Keeping Love Close: What Does Love Look Like?
Artists: Tess Ayano, Christelle de Castro, Kanghee Kim, Sandy Kim, Yunghi Kim, Brendan George Ko, Alex Lau, Peter Ash Lee, Jingyu Lin, Kathy Lo, Hiroko Masuike, Stephanie Mei-Ling, Ricardo Nagaoka, Haruka Sakaguchi, Heather Sten, Justin J Wee
Photoville returns to Times Square with Keeping Love Close: What Does Love Look Like?, a public exhibition commissioned by and co-presented with the New York Times, the world renowned media publication after which the district was named.
What does love look like in a time of anti-Asian hate? The Asian and Asian-American photographers asked to respond to this question are contributors to the New York Times’s Culture coverage, and are based in various cities across the country—though some were working abroad in cities such as Taipei, Osaka, and Seoul. The series was envisioned as a response to the uptick in hate crimes against Asians in America, and 28 photographers answered the call, responding with images that tell an intimate and complex story about their American experience.
Keeping Love Close is curated by Nakyung Han and Jolie Ruben, and accompanied by an essay from Celeste Ng, the author of Everything I Never Told You and Little Fires Everywhere:
For many of Asian descent, there is good reason for love to look like worry, especially now. Our faces mark us, in the eyes of too many, as foreigners, no matter how long we’ve been in the United States. Sadly, this is nothing new. Like so many other wrongs in our society, it’s a crack that has always been present, widening under the pressure of the pandemic. A picture can’t prove someone’s humanity — at least not to those determined to see you as other. But we don’t need our photos and stories to convince people that we’re human, that we’re just like them. We don’t need to be just like them, for that matter; we don’t need to match some narrow red-white-and-blue blur of what Americanness — or humanity — means. There is value in choosing how to be seen, in reclaiming the right to select the face you show the world, in insisting that others see you as you know yourself to be. In proudly and boldly framing ourselves in the ways of our own choosing, to say, Here I am; this is me.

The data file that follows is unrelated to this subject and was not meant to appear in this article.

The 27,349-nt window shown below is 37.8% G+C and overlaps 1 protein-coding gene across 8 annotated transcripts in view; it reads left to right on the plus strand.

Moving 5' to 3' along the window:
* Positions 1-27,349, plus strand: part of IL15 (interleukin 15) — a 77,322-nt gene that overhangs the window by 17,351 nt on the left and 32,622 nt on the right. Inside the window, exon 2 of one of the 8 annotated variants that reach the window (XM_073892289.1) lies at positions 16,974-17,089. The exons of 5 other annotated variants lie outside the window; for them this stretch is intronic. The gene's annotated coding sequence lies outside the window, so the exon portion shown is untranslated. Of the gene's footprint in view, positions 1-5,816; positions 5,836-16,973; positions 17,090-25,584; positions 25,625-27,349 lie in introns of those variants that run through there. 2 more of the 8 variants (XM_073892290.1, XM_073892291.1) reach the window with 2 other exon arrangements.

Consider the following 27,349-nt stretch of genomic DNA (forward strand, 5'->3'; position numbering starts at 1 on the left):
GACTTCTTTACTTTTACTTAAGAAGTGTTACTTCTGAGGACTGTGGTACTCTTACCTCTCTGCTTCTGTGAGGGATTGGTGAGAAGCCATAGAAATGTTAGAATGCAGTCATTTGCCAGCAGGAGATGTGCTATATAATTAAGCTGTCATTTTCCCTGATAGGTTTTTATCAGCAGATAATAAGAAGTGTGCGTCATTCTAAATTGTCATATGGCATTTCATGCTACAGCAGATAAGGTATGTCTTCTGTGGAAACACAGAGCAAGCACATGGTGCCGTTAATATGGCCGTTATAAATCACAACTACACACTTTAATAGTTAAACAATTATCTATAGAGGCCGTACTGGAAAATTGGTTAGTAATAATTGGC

Photoville is a New York-based non-profit organization that works to promote a wider understanding and increased access to the art of photography for all. Founded in 2011 in Brooklyn, NY, Photoville was built on the principles of addressing cultural equity and inclusion, which we are always striving for, by ensuring that the artists we exhibit are diverse in gender, class, and race. In pursuit of its mission, Photoville produces an annual, city-wide open air photography festival in New York City, a wide range of free educational community initiatives, and a nationwide program of public art exhibitions. By activating public spaces, amplifying visual storytellers, and creating unique and highly innovative exhibition and programming environments, we join the cause of nurturing a new lens of representation. Through creative partnerships with festivals, city agencies, and other nonprofit organizations, Photoville offers visual storytellers, educators, and students financial support, mentorship, and promotional & production resources, on a range of exhibition opportunities.
About the New York Times
Since 1851, the New York Times has been on the ground reporting stories from around the globe that no one else was telling. How we tell those stories has changed, but our mission to seek the truth and help people understand the world has remained constant.